Quick Culinary School Tomato Sauce

Quick Culinary School Tomato Sauce - You only need 5 ingredients to pull together this versatile chef-approved sauce! | foxeslovelemons.com

Before I was allowed to apply for admission to my culinary school, I had to pass a basic skills class. I’m sure it was designed to separate the serious from the lackadaisical; the ones truly interested in cooking vs. those who just wanted to be a TV celebrity chef. One of the very first things we had to demonstrate we could make was a basic tomato sauce. And you know what? This “basic” sauce was better than any pre-made sauce I’d ever eaten out of a jar. Today, I’m sharing with you the notes I took down as my chef instructor taught us to make this sauce.

Quick Culinary School Tomato Sauce - You only need 5 ingredients to pull together this versatile chef-approved sauce! | foxeslovelemons.com

  • Sweat, don’t brown, the onions – Cook them over medium or medium-low if you need to. You’re looking for the onions to soften and become translucent. You want them to release their flavor without browning.
  • Cook the garlic ever so briefly – Seriously folks, 30 seconds. That’s it. And if you throw the garlic in, forget about it, and burn the living daylights out of it? Just start over. Nobody wants to eat sauce made with bitter, burned garlic.
  • Use roughly chopped, whole peeled tomatoes – Reading this post in the summer, when there are great, fresh, in-season tomatoes? Cool. It’s February as I write this, and even the best chefs know that certain canned items deliver a superior quality vs. an out-of-season product. I used Red Gold Whole Peeled Tomatoes here. These whole Roma tomatoes have the optimum combination of perfect texture, sweetness, color, and consistency – all year ’round.
  • Do NOT simmer this sauce all day – If you have a hearty meat sauce with lots of big flavors – sure, simmer that all afternoon. But this simple, light tomato sauce needs only 15 minutes to slightly reduce and concentrate its flavors.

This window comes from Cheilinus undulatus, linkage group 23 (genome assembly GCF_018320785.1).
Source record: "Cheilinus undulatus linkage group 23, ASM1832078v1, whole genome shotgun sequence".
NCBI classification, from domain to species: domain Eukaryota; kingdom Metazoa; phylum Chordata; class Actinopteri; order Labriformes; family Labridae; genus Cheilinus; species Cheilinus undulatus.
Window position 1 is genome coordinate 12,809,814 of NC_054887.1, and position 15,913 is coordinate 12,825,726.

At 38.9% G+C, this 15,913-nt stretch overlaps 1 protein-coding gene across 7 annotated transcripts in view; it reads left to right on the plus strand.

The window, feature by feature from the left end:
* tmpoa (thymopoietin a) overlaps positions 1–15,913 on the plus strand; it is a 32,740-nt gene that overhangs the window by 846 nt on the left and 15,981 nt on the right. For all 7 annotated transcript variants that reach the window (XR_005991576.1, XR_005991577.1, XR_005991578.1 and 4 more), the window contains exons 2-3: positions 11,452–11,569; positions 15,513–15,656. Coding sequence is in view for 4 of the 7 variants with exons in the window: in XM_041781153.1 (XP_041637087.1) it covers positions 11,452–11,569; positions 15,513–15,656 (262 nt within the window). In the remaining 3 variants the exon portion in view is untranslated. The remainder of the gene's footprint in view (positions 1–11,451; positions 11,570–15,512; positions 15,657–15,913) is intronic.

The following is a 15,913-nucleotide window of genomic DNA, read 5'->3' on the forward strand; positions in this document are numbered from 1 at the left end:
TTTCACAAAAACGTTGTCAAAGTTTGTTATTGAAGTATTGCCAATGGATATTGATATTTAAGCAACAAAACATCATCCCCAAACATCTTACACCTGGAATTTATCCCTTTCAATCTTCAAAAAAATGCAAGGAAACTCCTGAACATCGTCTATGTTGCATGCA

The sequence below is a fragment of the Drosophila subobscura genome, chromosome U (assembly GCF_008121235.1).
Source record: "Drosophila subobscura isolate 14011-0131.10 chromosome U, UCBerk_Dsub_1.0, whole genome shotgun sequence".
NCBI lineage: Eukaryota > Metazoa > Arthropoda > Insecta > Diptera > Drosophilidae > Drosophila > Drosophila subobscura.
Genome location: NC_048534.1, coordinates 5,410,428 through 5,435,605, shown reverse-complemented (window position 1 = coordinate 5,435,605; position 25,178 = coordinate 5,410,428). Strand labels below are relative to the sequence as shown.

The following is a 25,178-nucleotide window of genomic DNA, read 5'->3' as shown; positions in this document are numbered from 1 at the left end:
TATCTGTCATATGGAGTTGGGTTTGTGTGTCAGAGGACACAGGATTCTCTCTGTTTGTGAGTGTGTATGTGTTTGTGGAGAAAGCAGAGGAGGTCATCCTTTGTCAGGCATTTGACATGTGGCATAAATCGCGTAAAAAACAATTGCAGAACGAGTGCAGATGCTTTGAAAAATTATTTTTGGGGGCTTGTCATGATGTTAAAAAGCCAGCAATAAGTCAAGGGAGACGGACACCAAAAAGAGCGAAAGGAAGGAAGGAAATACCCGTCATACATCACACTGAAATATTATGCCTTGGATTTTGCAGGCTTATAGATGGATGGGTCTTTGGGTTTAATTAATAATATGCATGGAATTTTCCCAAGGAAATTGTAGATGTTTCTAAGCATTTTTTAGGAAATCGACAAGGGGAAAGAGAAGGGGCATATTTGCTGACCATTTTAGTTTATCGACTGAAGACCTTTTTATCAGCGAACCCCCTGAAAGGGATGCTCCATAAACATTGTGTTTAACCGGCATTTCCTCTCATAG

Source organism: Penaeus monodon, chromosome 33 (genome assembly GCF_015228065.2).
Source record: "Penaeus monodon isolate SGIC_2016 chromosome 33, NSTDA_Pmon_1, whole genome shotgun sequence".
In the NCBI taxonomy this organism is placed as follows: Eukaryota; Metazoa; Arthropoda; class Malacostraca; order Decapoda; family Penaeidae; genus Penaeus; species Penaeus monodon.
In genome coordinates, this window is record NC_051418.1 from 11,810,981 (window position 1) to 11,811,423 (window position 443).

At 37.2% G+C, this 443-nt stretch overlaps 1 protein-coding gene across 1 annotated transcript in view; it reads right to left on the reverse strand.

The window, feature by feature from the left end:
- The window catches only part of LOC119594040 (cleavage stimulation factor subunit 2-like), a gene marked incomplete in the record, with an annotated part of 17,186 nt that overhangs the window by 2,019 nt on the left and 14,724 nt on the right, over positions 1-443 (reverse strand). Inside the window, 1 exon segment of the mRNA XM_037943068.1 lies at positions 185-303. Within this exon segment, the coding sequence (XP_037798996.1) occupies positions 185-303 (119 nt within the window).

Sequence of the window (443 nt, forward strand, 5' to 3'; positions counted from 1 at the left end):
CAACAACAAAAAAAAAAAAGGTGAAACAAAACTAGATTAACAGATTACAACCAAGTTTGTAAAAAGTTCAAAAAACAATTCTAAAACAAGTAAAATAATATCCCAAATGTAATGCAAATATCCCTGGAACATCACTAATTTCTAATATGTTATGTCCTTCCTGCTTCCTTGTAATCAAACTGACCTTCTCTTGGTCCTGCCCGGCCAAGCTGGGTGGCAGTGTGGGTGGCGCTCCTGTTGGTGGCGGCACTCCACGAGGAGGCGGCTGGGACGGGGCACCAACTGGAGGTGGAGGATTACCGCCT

• Add dried herbs at the beginning; add fresh herbs at the end – Dried herbs and spices (if using) will release their flavor as they cook, whereas you’ll kill the flavor of fresh herbs if you simmer them too long.
  • Season with salt and pepper just before serving – If you add the salt up front, your sauce may be too salty once it reduces.

Quick Culinary School Tomato Sauce - You only need 5 ingredients to pull together this versatile chef-approved sauce! | foxeslovelemons.com

About those tomatoes. Red Gold invited me to do an at-home comparison of their tomatoes versus a competitor’s product. The photo above says it all. I simply opened the cans and dumped them into side-by-side trays, and the difference was immediately quite clear. In addition, Red Gold is now Non GMO Project Verified, and all of their tomatoes are packed in 100% recyclable Non-BPA/BPS lined cans. There’s a lot of love about Red Gold!

Red Gold has been growing their tomatoes on Midwest family farms for more than 70 years. For more information, please connect with Red Gold on FacebookTwitter, and Pinterest.

Quick Culinary School Tomato Sauce

Ingredients:


  • 2 cans (28 ounces each) Red Gold Whole Peeled Tomatoes

  • 2 tablespoons unsalted butter

  • 1/2 medium white onion, finely chopped

  • 2 garlic cloves, minced

  • 1/2 teaspoon kosher salt

  • 1/4 teaspoon freshly ground black pepper

  • 2 tablespoons finely chopped fresh basil leaves


Directions:


  1. Remove tomatoes from their juice; reserve juice. Roughly chop tomatoes.

  2. In medium saucepot, heat butter over medium heat. Add onion; cook 3 to 4 minutes or until onion is just softened and translucent (do not brown), stirring frequently.

  3. Stir in garlic. Cook 30 seconds, stirring constantly.

  4. Stir in tomatoes and their juice. Heat to boiling over medium-high heat, then reduce to low. Simmer 15 minutes or until thickened to a sauce-like consistency.

  5. Stir in salt, pepper and basil.


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Disclosure: As a Red Gold Ambassador, this was a sponsored post written by me on behalf of the brand. Sponsored posts help me pay for the costs associated with this blog (groceries…lots of groceries), and help support me as I pursue a career in recipe development and food photography. All opinions are 100% my own.